The state's hospitals would absorb all of the 2 percent
The recommendation by the staff of the Health Services Cost Review Commission would mean that state hospitals would not get rate increases for the last three months of fiscal year 2013, a decision that prompted intense criticism from medical institutions that say they already operate on slim margins.
Hospitals sought a rate increase to help offset the cost of the federal budget cuts and said they will have to cut services and jobs without one.
"Our view is now is not the time to impose yet another cut on Maryland hospitals," said Carmela Coyle, president and CEO of the Maryland Hospital Association. "We are too financially fragile."
Insurers, however, supported the plan recommended by the commission staff.
The commission is scheduled to vote on the proposal Wednesday. Collectively, hospitals would lose about $7 million to $8 million a month under the proposal for April, May and June, the commission said.
The Medicare cuts are part of $85 billion in across-the-board federal spending reductions known as sequestration. The
Medicare patients will not face reductions in benefits under sequestration. Instead, the federal government specifies cuts should be made to payments to hospitals and doctors and to monthly payments made to private plans that administer parts of Medicare.
The cost review commission staff, which developed the recommendation not to increase rates, declined to comment, saying its views were clear in the recommendations posted on its website.
Maintaining hospital rates was one of three options considered by the commission staff. The option supported by hospitals would have treated revenue lost from sequestration as a one-time "unusual expense," and rates would have risen to compensate. Hospital rates would have increased 0.16 percent for the last quarter of the fiscal year, which runs through June.
Another plan would have split the sequestration impact between insurers and hospitals. Half of the sequestered revenue would have been treated as a one-time expense and hospitals would have gotten a 0.08 percent increase in rates until the end of the fiscal year.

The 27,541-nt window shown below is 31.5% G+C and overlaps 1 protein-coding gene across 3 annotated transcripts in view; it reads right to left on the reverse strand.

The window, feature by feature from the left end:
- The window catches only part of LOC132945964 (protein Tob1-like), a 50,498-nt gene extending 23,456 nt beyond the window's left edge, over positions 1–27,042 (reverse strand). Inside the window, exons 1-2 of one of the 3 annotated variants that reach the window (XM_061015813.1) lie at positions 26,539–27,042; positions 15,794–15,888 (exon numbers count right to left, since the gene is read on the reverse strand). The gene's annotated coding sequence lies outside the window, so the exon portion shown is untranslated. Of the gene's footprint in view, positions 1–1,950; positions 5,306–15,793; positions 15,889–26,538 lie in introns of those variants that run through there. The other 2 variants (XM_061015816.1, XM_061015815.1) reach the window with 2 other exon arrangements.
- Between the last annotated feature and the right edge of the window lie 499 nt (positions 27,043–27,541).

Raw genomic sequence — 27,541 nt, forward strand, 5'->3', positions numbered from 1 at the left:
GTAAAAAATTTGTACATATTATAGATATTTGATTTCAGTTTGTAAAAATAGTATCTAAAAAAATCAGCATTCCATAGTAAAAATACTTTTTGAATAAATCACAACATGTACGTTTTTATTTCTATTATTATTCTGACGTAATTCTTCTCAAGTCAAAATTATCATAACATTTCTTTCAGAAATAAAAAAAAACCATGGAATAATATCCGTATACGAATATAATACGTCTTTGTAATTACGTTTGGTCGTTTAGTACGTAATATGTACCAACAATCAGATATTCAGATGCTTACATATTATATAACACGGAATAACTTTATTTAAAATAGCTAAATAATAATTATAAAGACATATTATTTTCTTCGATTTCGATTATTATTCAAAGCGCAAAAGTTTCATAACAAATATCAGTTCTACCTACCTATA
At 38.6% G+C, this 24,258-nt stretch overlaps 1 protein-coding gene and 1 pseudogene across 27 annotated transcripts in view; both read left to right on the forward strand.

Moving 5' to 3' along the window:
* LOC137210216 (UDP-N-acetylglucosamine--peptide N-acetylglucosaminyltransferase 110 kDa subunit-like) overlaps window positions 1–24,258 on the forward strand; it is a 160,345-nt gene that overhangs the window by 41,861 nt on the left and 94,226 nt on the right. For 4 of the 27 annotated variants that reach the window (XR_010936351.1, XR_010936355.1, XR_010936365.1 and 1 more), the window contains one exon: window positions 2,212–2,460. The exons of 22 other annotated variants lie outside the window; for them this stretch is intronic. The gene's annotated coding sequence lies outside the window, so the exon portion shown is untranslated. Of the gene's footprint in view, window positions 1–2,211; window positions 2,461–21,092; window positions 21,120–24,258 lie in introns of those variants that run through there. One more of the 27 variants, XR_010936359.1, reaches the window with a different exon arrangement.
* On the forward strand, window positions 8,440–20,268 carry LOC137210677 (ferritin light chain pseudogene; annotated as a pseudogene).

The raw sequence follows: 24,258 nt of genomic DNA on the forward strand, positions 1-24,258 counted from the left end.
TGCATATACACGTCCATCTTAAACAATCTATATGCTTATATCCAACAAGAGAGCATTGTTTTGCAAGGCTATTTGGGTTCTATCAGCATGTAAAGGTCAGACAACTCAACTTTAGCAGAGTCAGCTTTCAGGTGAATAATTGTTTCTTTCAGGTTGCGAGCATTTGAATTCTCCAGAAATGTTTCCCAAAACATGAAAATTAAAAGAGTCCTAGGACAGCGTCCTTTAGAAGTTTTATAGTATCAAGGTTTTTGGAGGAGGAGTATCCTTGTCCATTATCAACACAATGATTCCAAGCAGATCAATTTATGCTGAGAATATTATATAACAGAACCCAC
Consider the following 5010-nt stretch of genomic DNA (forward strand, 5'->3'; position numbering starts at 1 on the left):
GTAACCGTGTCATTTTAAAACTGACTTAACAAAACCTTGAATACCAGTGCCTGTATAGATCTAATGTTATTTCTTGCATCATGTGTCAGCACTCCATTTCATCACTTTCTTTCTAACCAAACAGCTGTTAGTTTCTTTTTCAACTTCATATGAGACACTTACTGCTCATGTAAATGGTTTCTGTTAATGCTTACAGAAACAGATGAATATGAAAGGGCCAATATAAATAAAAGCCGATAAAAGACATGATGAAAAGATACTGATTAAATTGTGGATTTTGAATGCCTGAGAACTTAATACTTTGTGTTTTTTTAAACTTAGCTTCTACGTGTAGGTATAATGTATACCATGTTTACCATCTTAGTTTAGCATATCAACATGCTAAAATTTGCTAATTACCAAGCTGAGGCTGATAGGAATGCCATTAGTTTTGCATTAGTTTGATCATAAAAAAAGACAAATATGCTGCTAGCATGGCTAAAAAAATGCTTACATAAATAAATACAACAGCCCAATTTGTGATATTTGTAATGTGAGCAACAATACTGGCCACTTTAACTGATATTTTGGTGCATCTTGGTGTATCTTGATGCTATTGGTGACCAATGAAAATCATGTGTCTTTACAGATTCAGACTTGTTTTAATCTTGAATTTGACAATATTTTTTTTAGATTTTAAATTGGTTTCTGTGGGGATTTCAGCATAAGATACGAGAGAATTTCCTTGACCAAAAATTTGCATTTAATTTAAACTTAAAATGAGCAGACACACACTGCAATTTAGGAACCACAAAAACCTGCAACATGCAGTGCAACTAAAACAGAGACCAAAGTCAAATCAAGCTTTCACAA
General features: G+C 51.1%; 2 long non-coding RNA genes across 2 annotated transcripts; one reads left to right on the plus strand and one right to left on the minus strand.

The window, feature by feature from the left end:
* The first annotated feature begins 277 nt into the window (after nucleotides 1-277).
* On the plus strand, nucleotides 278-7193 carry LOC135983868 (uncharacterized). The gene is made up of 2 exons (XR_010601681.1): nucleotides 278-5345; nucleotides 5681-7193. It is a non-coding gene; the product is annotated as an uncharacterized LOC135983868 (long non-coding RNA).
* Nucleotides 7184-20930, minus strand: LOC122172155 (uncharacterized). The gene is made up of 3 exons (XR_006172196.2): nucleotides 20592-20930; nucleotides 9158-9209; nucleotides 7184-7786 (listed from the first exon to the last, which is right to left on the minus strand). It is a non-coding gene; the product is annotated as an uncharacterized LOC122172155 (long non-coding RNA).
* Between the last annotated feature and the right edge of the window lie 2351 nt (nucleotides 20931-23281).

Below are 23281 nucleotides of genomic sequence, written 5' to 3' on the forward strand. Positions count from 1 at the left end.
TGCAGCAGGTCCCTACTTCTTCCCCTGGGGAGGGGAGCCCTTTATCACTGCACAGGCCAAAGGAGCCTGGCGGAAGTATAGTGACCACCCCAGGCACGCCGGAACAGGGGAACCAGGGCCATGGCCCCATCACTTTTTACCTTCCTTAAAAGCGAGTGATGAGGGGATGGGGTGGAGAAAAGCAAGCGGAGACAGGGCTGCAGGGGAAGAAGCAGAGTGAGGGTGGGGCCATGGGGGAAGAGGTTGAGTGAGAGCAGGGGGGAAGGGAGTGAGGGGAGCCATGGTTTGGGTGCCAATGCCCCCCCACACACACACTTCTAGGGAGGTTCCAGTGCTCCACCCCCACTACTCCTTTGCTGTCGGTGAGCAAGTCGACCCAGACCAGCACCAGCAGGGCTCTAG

The state's largest insurer had no comment on the staff's final recommendation Thursday, but had supported not increasing rates for hospitals.
Increasing hospital rates would have "diluted" the intent of sequestration, which was to reduce federal expenditures nationally by 2 percent, wrote a
CareFirst and the rate-setting commission staff said they also worried how raising rates would affect the state's Medicare waiver, an agreement with the federal government unique to Maryland that allows the state to set hospital rates.
The state must pass a test to maintain the waiver. Maryland keeps the waiver if the average cost per admission rises no faster than in other states. The state is in the process of negotiating a new waiver test with the federal government.
Rate increases would "erode the state's position on the current waiver test and disadvantage Maryland under any new waiver test," CareFirst said in its letter.
The hospital association, which represents 46 acute-care hospitals in the state, has tried to sway the commission to make up for the cuts with higher rates. The group issued a report Thursday detailing financial troubles it says the state's hospitals are facing.
As a group, the hospitals' operating margin was 0.8 percent for the first eight months of fiscal year 2013, the second-lowest performance in 14 years, the report said. Twenty-five of Maryland's 60 hospitals — 42 percent —have negative operating margins, according to the report. In other words, they were losing money caring for patients.
The rate-setting commission increased rates by 0.3 percent last year, when inflation was expected to increase by 2.11 percent, the report said.
In its recommendation, the commission staff said hospitals are more profitable as a group this year than they were last year despite the reduced operating margin.
The rate-setting commission will begin discussing fiscal 2014 rates in coming weeks and said it will look at the impact of sequestration then.
Hospitals will have to make cuts immediately once a decision is made. Coyle said the cuts will likely have to come from services and jobs.
"There is no ability for hospitals to say 'OK, we're just not going to purchase this new piece of equipment next year,'" Coyle said.
The commission staff's recommendation isn't final and will be further debated at Wednesday's meeting. Coyle hopes some commissioners will have a change of heart. She said the federal law enabling the waiver requires the rate-setting commission to ensure hospitals are financially sound.
"I feel strongly there is still a chance, and I hope the commissioners will take a good hard look at the financial condition of hospitals and really think about rejecting the staff's recommendations," she said.